On the stock market, economics always takes precedence over politics. Take the case of Gazprom, the Russian natural gas giant.
Today the company’s stock is worth only half what it was three years ago. But the fundamental reason for its drop in value is not President Vladimir Putin’s audacious actions in Ukraine. The military confrontation only caused a few more short-term dips in what has been a long, steady decline. Hard economic facts remain a much more decisive factor in the market’s evaluation of Russia’s largest energy company.
Those economic facts do not bode well for Gazprom’s future. The shale-gas revolution in the United States and elsewhere will change the global relationship between supply and demand for decades to come. In Europe, renewable energies are taking market share away from Gazprom. And the company can only meet the growing demand for natural gas in China if it first invests billions in new pipelines. In addition to which, the lucrative link between the benchmark prices for natural gas and crude oil is no longer possible.
Added to these purely economic factors are the long-term consequences of Mr. Putin’s politics. Over the next two decades, all of Central and Eastern Europe can be expected to free itself step by step from dependence on Russia.
Poland is in the vanguard here as it builds a central hub for gas trade in the region. A terminal for liquefied natural gas is scheduled for completion in 2015. A new Eastern European pipeline network is also being built in parallel. An expanded transit point at the border to Germany has already been in operation since April, which should soon allow for the reversal of energy flows: Natural gas will no longer be transferred solely from east to west, but also from west to east.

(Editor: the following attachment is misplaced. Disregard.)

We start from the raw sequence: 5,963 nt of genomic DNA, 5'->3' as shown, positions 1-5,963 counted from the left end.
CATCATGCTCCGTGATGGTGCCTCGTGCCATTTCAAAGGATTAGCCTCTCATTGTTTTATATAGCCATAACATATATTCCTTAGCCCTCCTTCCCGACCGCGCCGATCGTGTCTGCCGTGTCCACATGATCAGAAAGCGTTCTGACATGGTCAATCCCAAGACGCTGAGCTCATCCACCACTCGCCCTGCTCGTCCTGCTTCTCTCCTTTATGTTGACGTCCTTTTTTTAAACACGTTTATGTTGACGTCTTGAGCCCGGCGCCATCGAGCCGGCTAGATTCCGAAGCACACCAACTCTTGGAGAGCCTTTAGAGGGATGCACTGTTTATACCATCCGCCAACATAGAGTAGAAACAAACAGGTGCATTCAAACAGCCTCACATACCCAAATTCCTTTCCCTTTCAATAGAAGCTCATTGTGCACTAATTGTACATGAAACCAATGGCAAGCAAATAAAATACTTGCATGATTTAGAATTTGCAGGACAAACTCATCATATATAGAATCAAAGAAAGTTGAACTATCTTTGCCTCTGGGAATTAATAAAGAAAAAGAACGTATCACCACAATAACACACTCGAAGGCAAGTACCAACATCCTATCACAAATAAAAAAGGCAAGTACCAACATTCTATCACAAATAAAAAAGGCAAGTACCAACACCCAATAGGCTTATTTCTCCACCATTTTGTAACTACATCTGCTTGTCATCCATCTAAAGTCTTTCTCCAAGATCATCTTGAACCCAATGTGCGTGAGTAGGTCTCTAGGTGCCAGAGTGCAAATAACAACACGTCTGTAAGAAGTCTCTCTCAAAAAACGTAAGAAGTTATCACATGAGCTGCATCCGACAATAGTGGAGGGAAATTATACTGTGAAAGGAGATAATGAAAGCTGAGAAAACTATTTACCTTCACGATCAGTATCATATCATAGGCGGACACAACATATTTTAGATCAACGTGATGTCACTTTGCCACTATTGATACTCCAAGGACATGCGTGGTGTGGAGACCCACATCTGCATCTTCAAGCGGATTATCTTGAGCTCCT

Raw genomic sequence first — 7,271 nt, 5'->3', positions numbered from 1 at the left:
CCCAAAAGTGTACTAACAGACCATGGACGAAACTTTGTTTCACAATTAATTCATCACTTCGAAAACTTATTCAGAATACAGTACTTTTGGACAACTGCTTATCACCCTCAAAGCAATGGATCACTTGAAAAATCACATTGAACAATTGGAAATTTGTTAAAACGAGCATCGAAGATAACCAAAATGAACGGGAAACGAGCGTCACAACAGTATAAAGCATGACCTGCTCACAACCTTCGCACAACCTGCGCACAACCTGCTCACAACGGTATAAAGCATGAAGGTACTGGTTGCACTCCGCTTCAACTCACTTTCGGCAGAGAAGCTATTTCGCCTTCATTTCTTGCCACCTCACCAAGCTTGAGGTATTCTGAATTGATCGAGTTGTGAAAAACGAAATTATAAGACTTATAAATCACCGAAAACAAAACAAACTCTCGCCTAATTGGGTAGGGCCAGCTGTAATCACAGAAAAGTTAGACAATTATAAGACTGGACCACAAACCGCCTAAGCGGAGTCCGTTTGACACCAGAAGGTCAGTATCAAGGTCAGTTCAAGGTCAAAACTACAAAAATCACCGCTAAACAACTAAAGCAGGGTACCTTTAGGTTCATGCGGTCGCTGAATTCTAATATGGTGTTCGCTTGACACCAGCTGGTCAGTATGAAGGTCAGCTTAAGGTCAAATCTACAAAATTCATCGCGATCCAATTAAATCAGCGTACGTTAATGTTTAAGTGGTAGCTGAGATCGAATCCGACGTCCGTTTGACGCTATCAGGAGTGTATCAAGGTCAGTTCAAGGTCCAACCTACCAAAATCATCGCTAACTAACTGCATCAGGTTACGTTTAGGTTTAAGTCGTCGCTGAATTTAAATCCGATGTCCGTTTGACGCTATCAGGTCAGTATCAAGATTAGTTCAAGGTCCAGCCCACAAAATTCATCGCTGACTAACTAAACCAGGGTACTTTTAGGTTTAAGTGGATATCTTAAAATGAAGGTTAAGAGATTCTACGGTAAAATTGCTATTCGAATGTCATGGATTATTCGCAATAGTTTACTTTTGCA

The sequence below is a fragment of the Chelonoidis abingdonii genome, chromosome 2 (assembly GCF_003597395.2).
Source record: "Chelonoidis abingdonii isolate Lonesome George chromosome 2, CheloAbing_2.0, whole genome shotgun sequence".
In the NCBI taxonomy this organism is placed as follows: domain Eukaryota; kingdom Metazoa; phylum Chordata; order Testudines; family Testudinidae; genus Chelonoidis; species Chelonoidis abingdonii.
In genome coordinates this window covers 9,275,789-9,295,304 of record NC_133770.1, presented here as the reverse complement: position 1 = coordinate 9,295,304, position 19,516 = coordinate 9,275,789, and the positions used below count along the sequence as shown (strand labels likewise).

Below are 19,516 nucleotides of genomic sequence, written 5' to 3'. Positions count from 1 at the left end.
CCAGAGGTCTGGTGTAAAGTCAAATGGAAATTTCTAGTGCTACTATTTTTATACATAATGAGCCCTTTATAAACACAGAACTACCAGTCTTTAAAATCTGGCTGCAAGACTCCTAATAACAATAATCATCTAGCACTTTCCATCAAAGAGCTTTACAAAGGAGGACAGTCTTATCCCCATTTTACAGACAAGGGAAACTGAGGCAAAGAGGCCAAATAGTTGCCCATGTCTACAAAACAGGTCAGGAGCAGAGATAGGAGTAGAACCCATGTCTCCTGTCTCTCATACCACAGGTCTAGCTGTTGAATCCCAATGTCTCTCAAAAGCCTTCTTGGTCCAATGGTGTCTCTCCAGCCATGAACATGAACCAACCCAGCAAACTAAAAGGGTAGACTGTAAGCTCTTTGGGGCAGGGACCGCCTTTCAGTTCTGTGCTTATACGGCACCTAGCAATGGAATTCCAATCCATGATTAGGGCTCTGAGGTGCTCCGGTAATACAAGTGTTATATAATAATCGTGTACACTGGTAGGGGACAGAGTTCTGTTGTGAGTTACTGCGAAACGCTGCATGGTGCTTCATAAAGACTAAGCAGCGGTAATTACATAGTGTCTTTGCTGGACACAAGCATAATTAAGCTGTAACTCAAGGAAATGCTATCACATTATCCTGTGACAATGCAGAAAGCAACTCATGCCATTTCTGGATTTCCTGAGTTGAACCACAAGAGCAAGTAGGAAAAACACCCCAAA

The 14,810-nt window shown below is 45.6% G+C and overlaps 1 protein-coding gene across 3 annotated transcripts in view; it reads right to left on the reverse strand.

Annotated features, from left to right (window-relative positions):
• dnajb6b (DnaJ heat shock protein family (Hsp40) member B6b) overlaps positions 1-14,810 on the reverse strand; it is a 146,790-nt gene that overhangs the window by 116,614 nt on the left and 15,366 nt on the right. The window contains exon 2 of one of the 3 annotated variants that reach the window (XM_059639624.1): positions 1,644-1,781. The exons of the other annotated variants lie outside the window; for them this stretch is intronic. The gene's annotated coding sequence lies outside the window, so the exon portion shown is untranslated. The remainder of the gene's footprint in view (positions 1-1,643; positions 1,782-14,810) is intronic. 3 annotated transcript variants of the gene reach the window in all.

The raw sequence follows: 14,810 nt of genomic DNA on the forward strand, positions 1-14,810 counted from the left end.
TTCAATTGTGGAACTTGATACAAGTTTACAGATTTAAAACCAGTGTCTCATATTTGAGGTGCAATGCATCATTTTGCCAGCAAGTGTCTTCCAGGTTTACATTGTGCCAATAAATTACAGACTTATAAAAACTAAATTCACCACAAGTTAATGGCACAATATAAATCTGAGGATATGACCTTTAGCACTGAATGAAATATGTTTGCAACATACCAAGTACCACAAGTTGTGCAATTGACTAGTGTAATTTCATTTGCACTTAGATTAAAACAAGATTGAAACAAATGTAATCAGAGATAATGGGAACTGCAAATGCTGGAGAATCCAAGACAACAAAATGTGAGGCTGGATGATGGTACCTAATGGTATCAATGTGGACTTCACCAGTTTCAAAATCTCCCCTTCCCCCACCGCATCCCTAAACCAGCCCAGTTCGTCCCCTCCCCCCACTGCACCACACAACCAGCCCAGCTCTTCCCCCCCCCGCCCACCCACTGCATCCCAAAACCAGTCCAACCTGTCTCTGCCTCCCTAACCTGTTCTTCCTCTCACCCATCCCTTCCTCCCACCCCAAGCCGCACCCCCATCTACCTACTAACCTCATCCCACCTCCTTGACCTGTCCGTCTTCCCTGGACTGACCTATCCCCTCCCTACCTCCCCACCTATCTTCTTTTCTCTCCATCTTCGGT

The British and Norwegians stand to profit from this development as their reserves become more and more valuable for Europe. The stock price of the Norwegian gas company Statoil has risen by one third in the last year.
In the mid to long term, the winners also include other exporters of liquefied natural gas, such as Qatar on the Arab peninsula. Last week’s visit to Berlin by the emir of Qatar should also been seen in this context. Germany might even finally get a liquefied natural gas terminal in Wilhelmshaven on the North Sea, a project that has been talked about for decades. On the other hand, would German companies today still choose to participate in a project such as Nordstream, the Russian pipeline through the Baltic? The answer is an unambiguous “no.”
Over the next three years, Gazprom can be expected to suffer from this tangle of negative factors even more severely than in the past. This is bad news for company’s stockholders, but also for the Russian economy in general. Up to now, Gazprom served Mr. Putin as a sort of piggy bank, to finance future investment and future consumption. Now it is being emptied at a rapid pace.
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